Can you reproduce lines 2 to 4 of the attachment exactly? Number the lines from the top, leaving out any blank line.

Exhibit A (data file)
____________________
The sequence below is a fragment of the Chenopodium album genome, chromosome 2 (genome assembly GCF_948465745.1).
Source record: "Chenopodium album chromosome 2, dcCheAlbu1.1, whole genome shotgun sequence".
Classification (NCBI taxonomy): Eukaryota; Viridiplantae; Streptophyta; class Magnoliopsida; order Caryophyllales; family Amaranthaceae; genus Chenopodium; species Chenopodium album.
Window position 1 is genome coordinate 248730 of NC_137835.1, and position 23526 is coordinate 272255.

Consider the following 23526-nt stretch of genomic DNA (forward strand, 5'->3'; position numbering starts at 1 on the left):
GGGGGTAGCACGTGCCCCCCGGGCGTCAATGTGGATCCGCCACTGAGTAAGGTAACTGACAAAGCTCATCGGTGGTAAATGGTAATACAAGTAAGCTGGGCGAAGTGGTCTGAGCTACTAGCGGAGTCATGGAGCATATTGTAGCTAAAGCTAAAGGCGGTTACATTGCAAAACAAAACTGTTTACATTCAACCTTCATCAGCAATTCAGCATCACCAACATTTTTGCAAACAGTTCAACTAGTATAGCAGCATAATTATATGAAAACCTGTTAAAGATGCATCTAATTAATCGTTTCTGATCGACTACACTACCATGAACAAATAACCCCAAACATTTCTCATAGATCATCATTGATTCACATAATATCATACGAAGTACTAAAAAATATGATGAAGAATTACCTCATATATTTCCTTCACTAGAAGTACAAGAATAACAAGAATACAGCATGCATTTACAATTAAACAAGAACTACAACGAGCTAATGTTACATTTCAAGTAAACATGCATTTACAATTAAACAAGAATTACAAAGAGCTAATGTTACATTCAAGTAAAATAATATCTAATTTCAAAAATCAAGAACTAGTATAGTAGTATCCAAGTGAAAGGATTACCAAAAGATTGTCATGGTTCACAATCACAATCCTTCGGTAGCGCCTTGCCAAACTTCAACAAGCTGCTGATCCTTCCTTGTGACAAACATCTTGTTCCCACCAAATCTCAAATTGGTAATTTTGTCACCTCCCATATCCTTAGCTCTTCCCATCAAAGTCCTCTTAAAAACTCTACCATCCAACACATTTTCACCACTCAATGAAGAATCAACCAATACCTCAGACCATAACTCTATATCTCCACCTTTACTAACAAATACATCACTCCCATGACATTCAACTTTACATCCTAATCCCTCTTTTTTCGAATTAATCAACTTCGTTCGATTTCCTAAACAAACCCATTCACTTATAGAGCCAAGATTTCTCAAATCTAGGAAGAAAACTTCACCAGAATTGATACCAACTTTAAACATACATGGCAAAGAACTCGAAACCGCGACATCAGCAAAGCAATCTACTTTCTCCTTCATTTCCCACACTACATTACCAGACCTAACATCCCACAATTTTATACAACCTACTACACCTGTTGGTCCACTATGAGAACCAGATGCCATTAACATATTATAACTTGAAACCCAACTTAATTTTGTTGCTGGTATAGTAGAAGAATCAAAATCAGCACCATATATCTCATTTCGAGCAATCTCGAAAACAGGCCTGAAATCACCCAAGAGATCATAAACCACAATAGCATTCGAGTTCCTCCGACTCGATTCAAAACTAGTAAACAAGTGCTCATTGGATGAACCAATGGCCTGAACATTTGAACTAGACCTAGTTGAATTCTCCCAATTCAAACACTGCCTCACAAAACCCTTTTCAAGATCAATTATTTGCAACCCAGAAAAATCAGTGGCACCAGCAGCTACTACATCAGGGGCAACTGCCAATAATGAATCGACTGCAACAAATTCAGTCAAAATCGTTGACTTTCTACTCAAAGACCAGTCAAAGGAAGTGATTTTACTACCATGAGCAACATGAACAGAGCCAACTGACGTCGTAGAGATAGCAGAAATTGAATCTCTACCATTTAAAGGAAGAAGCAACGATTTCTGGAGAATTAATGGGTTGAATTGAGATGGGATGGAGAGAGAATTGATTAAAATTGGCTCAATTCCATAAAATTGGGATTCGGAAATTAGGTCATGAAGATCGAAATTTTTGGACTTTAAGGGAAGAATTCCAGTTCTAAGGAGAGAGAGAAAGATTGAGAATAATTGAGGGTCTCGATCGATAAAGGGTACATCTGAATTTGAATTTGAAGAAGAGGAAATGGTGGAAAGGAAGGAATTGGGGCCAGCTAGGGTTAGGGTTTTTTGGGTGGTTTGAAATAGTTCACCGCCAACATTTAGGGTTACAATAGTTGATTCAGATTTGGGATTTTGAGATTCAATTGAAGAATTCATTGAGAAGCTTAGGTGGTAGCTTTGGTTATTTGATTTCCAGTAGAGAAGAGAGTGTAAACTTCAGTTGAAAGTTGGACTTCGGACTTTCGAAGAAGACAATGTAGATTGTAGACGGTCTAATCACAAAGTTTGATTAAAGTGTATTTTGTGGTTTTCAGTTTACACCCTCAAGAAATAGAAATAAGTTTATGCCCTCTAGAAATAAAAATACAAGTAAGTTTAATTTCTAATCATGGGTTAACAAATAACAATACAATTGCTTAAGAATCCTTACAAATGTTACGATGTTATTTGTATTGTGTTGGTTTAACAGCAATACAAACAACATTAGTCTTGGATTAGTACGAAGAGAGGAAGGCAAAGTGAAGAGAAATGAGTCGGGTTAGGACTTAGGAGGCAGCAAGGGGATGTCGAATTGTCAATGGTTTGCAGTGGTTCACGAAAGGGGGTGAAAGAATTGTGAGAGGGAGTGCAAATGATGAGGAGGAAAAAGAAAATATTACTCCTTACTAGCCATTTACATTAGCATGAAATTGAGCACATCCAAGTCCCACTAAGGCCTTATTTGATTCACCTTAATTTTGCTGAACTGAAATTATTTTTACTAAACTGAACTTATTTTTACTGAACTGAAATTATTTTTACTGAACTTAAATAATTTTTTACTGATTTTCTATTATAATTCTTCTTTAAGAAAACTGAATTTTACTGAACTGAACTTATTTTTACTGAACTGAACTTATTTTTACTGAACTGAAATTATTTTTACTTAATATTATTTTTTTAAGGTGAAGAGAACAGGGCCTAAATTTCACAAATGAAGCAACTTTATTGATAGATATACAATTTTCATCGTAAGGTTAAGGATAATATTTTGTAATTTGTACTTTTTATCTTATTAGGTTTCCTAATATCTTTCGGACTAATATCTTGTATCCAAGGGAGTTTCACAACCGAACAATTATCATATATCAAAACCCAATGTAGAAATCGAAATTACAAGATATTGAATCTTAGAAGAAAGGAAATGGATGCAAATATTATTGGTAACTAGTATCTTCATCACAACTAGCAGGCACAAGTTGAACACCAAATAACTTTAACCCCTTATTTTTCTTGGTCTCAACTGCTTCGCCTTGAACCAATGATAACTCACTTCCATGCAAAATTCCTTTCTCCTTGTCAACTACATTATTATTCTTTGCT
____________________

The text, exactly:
Source record: "Chenopodium album chromosome 2, dcCheAlbu1.1, whole genome shotgun sequence".
Classification (NCBI taxonomy): Eukaryota; Viridiplantae; Streptophyta; class Magnoliopsida; order Caryophyllales; family Amaranthaceae; genus Chenopodium; species Chenopodium album.
Window position 1 is genome coordinate 248730 of NC_137835.1, and position 23526 is coordinate 272255.